All salt is not created equally and there are many different types. During my research, I came across an interesting this article that said almost 80% of people that were surveyed had at least three different types of salt on hand, and 20% had five or more varieties. I actually have three on hand myself: iodized, kosher, and sea salt. As I mentioned, I am very careful about adding extra salt when I cook. But salt can be hidden in foods and may be sabotaging your efforts to watch your salt intake. My personal experience with this happened about 15 years ago. I was at a church function and ate some taco soup. It didn’t taste salty to me so I didn’t give it a second thought. Well, later that night I noticed that my hands and feet were very swollen and tight. As I thought about what could have caused this, I realized the taco soup was probably made with some packaged seasoning and ground beef that were loaded with salt. I realized then that I had become salt-sensitive, meaning that the extra salt had made me retain fluid and caused the swelling in my hands and my feet. The extra fluid can make the heart and kidneys work harder. That is why one of the first things we tell people when they are diagnosed with high blood pressure (or to prevent them from even developing it) is to cut back on the sodium intake, to decrease the risk for heart attack and kidney failure.

As you experiment with other ways to season your food, you may realize you may not even need as much salt as you used to and, after cutting back on salty foods for just a week or two, you can actually reset your taste buds. Afterwards, foods will likely taste saltier to you than they did before. But keep in mind that one teaspoon of kosher salt, often used for savory cooking, and one teaspoon of table or iodized salt, do not equal the same amount of actual sodium. In terms of sodium content, a teaspoon of table salt equals one and a quarter teaspoon of kosher salt. This includes condiments such as ketchup and in soy sauce. Coconut aminos is a much lower sodium containing ingredient that can used in place of soy sauce.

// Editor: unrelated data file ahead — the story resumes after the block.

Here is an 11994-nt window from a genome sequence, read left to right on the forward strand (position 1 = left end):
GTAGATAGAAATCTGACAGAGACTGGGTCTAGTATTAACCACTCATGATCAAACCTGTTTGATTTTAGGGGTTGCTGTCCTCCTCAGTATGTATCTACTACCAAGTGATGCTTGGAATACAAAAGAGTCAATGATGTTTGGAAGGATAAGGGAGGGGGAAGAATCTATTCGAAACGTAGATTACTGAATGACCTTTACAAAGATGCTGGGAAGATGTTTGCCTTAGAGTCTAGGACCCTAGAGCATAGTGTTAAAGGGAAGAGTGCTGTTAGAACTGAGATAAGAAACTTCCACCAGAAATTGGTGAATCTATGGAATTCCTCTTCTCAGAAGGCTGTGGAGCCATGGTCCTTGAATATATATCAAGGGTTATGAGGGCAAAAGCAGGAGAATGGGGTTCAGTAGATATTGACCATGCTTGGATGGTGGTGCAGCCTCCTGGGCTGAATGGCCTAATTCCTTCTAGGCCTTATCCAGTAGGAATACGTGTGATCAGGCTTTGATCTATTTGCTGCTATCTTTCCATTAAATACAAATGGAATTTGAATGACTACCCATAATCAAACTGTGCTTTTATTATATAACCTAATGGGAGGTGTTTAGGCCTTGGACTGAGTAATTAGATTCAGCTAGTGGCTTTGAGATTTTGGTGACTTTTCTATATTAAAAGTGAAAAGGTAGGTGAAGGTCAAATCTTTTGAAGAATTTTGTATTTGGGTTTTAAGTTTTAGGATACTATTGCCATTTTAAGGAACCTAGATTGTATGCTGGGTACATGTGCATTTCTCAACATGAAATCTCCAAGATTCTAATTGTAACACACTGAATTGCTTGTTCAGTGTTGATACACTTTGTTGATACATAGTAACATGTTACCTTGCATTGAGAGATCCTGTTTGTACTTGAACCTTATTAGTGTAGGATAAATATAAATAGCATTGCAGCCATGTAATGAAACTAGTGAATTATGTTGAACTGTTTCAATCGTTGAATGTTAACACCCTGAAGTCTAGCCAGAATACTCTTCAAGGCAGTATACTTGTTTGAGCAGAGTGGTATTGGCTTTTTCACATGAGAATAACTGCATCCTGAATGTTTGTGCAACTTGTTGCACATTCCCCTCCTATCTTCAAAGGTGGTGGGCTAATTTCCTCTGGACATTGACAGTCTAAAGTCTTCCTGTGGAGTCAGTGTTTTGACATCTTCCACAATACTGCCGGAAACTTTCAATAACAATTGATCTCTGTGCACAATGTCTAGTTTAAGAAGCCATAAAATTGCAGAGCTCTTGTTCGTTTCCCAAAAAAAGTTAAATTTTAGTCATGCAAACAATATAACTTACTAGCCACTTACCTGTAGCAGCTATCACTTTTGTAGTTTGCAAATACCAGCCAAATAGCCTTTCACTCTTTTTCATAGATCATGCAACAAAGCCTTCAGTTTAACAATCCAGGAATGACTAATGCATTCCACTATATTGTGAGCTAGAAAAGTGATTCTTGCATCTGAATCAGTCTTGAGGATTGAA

Other ways to save yourself some salt intake is to look for low or sodium-free options. While the salt content may not be zero, it should be a lot less than what the regular version of that item contains. When you are using anything that’s not fresh, it’s going to contain some sodium to help preserve it. Rinse canned vegetables off to remove as much sodium as you can. But of course the best way to avoid excess sodium is to cook with more fresh fruits and vegetables and season with herbs and spices.

So how can you tell if you are retaining fluid? As I mentioned above with my experience, you may notice that your rings are difficult to remove. When you get undressed, if you notice that your socks are leaving an indentation around your calves that can be a sign of fluid retention (also known as edema). If you notice that you are gaining weight rapidly, and don’t think it’s coming from what you are eating, or if you are having problems sleeping flat at night due to shortness of breath, see a doctor immediately because these are symptoms of fluid overload, and could be due to weak heart muscle.

In summary, salt plays a vital role in our bodies, but too much can cause harm and increase the risk for heart attack and stroke. Look for other ways to season your food so you can cut back or even eliminate the need for the salt shaker on your table.


See you in the kitchen!